The installer may be booted using boot files placed on an existing hard drive partition, either launched from another operating system or by invoking a boot loader directly from the BIOS. On modern UEFI systems, the kernel may be booted directly from the UEFI partition without the need of a boot loader.
A full, “pure network” installation can be achieved using this technique. This avoids all hassles of removable media, like finding and burning CD/DVD images.
This section explains how to add to or even replace an existing linux installation using GRUB.
At boot time, GRUB supports loading in memory not only the kernel, but also a disk image. This RAM disk can be used as the root file-system by the kernel.
Copy the following files from the Debian archives to a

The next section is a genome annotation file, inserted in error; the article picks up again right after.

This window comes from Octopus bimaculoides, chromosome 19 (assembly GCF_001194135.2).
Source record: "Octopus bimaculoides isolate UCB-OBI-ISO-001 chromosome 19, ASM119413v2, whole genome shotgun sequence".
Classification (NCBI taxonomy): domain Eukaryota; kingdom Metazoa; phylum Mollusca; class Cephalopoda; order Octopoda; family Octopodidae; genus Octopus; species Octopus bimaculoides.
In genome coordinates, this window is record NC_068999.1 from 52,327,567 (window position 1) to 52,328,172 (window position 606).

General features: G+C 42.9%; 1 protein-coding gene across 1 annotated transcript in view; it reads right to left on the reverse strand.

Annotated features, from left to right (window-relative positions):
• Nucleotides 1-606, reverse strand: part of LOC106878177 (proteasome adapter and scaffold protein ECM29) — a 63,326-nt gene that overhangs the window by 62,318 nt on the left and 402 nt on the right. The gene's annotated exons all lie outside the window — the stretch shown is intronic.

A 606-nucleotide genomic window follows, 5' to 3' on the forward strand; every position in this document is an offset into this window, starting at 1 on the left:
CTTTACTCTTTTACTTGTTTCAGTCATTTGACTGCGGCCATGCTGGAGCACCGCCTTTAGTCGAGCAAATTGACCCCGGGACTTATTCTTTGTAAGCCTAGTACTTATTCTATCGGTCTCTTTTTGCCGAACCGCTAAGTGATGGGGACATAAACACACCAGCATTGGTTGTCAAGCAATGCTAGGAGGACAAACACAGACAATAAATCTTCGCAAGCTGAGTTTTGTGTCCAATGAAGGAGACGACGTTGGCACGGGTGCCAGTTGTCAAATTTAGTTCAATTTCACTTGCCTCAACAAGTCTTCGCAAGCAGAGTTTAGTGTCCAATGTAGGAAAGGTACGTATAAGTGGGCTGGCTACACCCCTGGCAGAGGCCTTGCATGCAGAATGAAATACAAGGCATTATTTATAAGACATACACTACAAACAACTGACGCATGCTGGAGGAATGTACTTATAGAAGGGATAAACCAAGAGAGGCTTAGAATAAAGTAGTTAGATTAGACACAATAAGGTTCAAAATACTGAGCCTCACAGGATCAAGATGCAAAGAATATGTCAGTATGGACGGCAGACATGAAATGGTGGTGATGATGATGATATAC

convenient location on your hard drive, for instance to
vmlinuz (kernel binary)
initrd.gz (ramdisk image)
If you intend to use the hard drive only for booting and then download everything over the network, you should download the netboot/debian-installer/amd64/initrd.gz file and its corresponding kernel netboot/debian-installer/amd64/linux. This will allow you to repartition the hard disk from which you boot the installer, although you should do so with care.
Alternatively, if you intend to keep an existing partition on the hard
drive unchanged during the install, you can download the
hd-media/initrd.gz file and its kernel
hd-media/vmlinuz, as well as
copy an installation image to the hard drive (make sure the file is named ending in
.iso). The installer can then boot from the hard drive
and install from the installation image, without needing the network.
Finally, to configure the bootloader proceed to Section 5.1.5, “Booting from Linux using GRUB”.
This section explains how to prepare your hard drive for booting the installer from DOS using loadlin.
Copy the following directories from a Debian installation image to
/install. (kernel binary and ramdisk image)
/tools (loadlin tool)